Retail: Delivery Innovations Update (Spring 2016)
E-tail is booming, predicted to rise by 18.7% in Europe and 13.8% in the US during 2016 (Centre for Retail Research, 2015). Coupled with the ongoing convergence of on and offline retailing, it’s little surprise that consumer expectations concerning shipping options, as well as the associated customer service, have never been higher.
In the UK alone, 86% of consumers want time-slot delivery options at checkout, and 78% would like same-day delivery. Although 47% would even be willing to pay a premium for the latter, only 53% of UK retailers are currently fitting that bill (Temando, 2016). We review the new delivery opportunities inspiring brands to plug the expectation gap – regardless of channel.
- Extended Networks for Click & Collect: UK click-and-collect parcel hub service Doddle works with both retailers and parcel delivery companies. The membership-based programme has expanded its footprint with ‘Doddle Neighbour’ – a service that pays consumers to use their homes or offices as additional delivery and collection hubs.
Currently beta testing in central and south-west London, all ‘neighbours’ (satellite host hubs) must be Doddle members to participate. They can collect and return parcels on behalf of the business to main Doodle stations, which are based in bus and railway stations across the UK. Unique codes and ID numbers create a secure system.
- UberRush – Same-Day Delivery: Taxi giant Uber has transcended passenger transportation with an on-demand parcel delivery service. Launched in late 2015, UberRush uses the company’s logistic infrastructure and car fleet and also employs local bike couriers to deliver items.
Initially aimed at small, independent retailers, it has now partnered with US companies including Nordstrom, T-Mobile, 1800 Flowers, Rent the Runway and Google Express to offer same-day city-centre deliveries in Chicago, San Francisco and New York. Through an API (application programming interface), an UberRush delivery option can be easily integrated into e-tail sites. Uber is currently charging an average delivery fee of $6 (£4.29) per consignment to brands.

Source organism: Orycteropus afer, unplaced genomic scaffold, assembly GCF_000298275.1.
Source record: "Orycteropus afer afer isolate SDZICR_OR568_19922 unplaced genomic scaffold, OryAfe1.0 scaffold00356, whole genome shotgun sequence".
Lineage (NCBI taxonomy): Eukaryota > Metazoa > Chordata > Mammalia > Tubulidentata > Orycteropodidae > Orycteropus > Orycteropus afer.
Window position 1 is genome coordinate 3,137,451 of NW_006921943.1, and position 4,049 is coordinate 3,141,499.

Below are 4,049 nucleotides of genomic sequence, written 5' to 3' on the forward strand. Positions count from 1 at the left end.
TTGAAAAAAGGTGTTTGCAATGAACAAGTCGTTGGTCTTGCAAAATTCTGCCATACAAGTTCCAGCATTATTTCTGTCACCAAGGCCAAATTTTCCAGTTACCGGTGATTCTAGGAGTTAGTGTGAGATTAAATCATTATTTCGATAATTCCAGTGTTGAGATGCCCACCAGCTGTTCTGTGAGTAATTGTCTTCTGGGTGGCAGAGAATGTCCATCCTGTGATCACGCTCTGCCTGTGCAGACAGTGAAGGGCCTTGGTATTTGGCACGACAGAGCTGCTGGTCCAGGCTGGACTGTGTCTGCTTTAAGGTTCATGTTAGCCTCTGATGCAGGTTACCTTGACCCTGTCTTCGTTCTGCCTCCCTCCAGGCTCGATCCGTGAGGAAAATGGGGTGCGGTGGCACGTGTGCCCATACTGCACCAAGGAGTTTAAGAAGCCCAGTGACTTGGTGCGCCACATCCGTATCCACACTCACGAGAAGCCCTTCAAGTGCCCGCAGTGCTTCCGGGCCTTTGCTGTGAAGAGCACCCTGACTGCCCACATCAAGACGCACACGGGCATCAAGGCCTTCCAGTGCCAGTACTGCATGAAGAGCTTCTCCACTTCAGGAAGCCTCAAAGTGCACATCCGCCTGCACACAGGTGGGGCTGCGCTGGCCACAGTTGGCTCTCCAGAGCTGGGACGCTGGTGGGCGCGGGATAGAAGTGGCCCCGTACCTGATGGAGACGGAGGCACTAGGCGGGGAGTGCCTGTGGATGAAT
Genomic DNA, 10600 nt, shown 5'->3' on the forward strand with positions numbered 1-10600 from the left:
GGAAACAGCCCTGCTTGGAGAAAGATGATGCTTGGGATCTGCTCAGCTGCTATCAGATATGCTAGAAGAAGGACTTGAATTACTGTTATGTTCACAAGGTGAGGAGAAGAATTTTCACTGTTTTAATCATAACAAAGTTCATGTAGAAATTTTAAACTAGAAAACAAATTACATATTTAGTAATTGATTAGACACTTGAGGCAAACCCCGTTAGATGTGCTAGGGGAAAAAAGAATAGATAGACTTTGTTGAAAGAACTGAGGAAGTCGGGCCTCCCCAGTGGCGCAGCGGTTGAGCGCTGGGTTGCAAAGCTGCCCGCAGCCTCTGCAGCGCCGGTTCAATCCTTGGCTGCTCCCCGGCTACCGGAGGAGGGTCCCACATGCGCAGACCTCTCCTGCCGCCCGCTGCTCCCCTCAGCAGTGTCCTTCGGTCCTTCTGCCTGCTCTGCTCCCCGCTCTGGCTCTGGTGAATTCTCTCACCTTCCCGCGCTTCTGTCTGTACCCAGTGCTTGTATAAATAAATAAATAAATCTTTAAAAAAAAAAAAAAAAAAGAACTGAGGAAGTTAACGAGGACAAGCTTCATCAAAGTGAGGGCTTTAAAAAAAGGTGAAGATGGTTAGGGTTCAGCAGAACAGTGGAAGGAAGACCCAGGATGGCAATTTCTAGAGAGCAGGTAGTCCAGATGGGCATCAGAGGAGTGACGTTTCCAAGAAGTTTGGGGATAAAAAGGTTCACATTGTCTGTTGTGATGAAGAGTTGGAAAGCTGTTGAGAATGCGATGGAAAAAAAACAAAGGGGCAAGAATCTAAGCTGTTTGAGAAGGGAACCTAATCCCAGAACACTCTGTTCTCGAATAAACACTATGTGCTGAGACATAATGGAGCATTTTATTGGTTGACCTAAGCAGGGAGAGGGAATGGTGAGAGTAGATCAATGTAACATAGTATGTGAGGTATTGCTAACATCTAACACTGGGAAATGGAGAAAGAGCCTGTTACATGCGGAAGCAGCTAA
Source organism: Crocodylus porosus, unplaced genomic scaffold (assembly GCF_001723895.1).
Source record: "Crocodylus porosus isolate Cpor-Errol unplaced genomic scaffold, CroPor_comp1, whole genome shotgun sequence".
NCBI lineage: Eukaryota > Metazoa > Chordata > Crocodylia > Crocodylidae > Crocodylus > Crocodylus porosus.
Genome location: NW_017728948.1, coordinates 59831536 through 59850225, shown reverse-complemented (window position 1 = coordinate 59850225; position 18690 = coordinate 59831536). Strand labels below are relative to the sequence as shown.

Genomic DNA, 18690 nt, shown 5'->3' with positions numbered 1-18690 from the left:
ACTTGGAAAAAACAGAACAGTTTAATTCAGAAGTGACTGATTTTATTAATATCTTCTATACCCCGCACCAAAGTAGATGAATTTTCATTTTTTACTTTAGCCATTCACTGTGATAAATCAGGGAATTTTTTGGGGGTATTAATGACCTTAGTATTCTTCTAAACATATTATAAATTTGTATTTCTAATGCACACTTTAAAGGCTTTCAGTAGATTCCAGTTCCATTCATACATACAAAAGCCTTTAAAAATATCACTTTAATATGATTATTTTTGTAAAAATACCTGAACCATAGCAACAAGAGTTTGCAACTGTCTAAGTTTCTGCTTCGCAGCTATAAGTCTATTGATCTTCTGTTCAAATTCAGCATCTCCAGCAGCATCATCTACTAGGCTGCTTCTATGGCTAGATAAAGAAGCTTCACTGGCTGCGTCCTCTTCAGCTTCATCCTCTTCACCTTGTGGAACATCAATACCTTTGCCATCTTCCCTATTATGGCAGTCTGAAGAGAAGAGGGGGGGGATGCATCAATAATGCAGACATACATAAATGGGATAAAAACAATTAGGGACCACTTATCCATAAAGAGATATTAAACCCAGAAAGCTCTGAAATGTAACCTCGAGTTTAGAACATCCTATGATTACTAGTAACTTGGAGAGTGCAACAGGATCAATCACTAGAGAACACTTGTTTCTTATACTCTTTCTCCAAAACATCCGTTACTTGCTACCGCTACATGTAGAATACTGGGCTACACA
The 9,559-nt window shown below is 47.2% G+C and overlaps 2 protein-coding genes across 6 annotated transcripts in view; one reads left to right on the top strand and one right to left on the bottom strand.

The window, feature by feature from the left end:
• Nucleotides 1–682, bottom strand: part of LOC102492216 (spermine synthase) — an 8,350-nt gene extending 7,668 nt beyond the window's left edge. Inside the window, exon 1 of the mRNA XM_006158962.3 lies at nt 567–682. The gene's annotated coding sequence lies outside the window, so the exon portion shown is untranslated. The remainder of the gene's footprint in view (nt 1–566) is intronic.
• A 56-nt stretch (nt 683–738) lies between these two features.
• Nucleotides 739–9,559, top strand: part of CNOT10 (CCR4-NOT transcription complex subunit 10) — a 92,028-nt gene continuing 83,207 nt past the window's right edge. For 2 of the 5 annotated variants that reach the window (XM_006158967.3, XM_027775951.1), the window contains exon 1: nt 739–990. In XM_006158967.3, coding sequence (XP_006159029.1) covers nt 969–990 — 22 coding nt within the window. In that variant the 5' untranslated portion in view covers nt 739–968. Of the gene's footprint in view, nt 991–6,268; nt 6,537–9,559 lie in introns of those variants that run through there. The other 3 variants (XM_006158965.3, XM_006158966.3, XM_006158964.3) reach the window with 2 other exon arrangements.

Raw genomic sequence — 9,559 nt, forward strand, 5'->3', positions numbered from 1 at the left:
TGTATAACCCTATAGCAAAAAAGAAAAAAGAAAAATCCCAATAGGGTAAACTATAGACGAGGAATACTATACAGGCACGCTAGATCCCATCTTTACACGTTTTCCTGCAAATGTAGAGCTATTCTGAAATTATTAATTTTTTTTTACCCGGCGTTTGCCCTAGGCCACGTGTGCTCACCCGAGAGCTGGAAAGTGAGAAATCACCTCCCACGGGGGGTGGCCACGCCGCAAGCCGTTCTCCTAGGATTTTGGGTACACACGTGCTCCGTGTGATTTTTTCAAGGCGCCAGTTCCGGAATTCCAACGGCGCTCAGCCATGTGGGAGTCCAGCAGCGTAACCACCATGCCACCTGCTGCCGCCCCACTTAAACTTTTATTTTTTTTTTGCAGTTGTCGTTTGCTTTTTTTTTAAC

- Concierge Culture: London-based delivery app Dropit aggregates orders – collecting solo purchasers’ orders from multiple brands and delivering them on the same day in one drop. Currently collaborating with retailers including Liberty, Gap, Jaeger, Karen Millen, Lacoste and River Island, shoppers pay Dropit a £10 ($14) flat fee per day for the service. The service aims to boost spending by allowing shoppers to keep browsing, unencumbered by bags.
- Personalised Delivery: Launched in February 2016, UK business Parcel for Me combines browsing, buying and delivery-tracking information in one, easy-to-manage platform. Providing an app for customers and a plug-in for retailers, the system allows shoppers to browse e-tail sites, buy with just one click thanks to pre-stored payment details, manage multiple orders from different retailers, and even request preferred couriers – although retailers aren’t obliged to offer them.
Additionally, the app hosts a personal feed on which users can connect with other members and their social networks, sharing reviews and images of items they’ve purchased. Free to both consumers and brands, the platform generates revenue via targeted in-app marketing and retail data insights. See our full blog post for more.
- Kings of Speed: London-based on-demand delivery services QuiQup and Jinn deliver anything legal to any premises within one hour – picking up from stores and restaurants and taking goods back to the consumer. While aimed initially at local and small businesses, echoing Dropit, the idea does have mileage for larger brands. Jinn charges £5.95 ($8.37) plus 10% of the cost of the item bought, while QuiQup bases its price on distance travelled, ranging from £1-6 ($2-8).